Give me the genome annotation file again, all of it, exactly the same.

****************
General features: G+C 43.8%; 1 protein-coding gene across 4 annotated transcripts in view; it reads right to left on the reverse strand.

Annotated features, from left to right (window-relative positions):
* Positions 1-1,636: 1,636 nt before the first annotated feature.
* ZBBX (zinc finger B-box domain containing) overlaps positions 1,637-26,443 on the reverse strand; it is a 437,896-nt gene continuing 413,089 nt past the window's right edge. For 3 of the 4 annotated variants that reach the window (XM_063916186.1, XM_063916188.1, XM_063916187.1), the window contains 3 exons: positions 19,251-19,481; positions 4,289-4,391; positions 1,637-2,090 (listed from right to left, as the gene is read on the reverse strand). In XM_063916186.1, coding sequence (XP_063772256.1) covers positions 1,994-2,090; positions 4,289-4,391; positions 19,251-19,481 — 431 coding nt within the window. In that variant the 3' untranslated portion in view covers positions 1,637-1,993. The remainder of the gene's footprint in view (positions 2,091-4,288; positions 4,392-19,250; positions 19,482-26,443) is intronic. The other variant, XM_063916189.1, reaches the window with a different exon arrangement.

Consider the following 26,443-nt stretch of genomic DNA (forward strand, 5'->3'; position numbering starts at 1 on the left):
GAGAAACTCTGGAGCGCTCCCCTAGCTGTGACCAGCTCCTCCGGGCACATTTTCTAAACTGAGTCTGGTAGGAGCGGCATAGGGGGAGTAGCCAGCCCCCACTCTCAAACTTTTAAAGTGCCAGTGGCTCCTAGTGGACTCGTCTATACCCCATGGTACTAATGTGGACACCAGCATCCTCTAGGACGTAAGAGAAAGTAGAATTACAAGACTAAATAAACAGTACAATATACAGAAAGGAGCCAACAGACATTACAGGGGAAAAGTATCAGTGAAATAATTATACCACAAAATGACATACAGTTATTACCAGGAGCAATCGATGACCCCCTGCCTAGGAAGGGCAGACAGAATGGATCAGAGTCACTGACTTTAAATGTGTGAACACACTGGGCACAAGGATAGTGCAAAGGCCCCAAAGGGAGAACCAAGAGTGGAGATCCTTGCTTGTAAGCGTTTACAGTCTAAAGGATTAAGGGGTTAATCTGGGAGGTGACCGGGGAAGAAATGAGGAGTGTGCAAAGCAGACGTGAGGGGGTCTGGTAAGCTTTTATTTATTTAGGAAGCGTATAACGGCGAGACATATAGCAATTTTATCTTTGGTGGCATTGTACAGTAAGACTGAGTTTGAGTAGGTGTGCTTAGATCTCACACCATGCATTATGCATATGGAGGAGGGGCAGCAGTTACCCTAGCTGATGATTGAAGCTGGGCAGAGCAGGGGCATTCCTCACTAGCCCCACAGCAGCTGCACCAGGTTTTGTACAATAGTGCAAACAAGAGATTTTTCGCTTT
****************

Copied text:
General features: G+C 43.8%; 1 protein-coding gene across 4 annotated transcripts in view; it reads right to left on the reverse strand.

Annotated features, from left to right (window-relative positions):
* Positions 1-1,636: 1,636 nt before the first annotated feature.
* ZBBX (zinc finger B-box domain containing) overlaps positions 1,637-26,443 on the reverse strand; it is a 437,896-nt gene continuing 413,089 nt past the window's right edge. For 3 of the 4 annotated variants that reach the window (XM_063916186.1, XM_063916188.1, XM_063916187.1), the window contains 3 exons: positions 19,251-19,481; positions 4,289-4,391; positions 1,637-2,090 (listed from right to left, as the gene is read on the reverse strand). In XM_063916186.1, coding sequence (XP_063772256.1) covers positions 1,994-2,090; positions 4,289-4,391; positions 19,251-19,481 — 431 coding nt within the window. In that variant the 3' untranslated portion in view covers positions 1,637-1,993. The remainder of the gene's footprint in view (positions 2,091-4,288; positions 4,392-19,250; positions 19,482-26,443) is intronic. The other variant, XM_063916189.1, reaches the window with a different exon arrangement.

Consider the following 26,443-nt stretch of genomic DNA (forward strand, 5'->3'; position numbering starts at 1 on the left):
GAGAAACTCTGGAGCGCTCCCCTAGCTGTGACCAGCTCCTCCGGGCACATTTTCTAAACTGAGTCTGGTAGGAGCGGCATAGGGGGAGTAGCCAGCCCCCACTCTCAAACTTTTAAAGTGCCAGTGGCTCCTAGTGGACTCGTCTATACCCCATGGTACTAATGTGGACACCAGCATCCTCTAGGACGTAAGAGAAAGTAGAATTACAAGACTAAATAAACAGTACAATATACAGAAAGGAGCCAACAGACATTACAGGGGAAAAGTATCAGTGAAATAATTATACCACAAAATGACATACAGTTATTACCAGGAGCAATCGATGACCCCCTGCCTAGGAAGGGCAGACAGAATGGATCAGAGTCACTGACTTTAAATGTGTGAACACACTGGGCACAAGGATAGTGCAAAGGCCCCAAAGGGAGAACCAAGAGTGGAGATCCTTGCTTGTAAGCGTTTACAGTCTAAAGGATTAAGGGGTTAATCTGGGAGGTGACCGGGGAAGAAATGAGGAGTGTGCAAAGCAGACGTGAGGGGGTCTGGTAAGCTTTTATTTATTTAGGAAGCGTATAACGGCGAGACATATAGCAATTTTATCTTTGGTGGCATTGTACAGTAAGACTGAGTTTGAGTAGGTGTGCTTAGATCTCACACCATGCATTATGCATATGGAGGAGGGGCAGCAGTTACCCTAGCTGATGATTGAAGCTGGGCAGAGCAGGGGCATTCCTCACTAGCCCCACAGCAGCTGCACCAGGTTTTGTACAATAGTGCAAACAAGAGATTTTTCGCTTT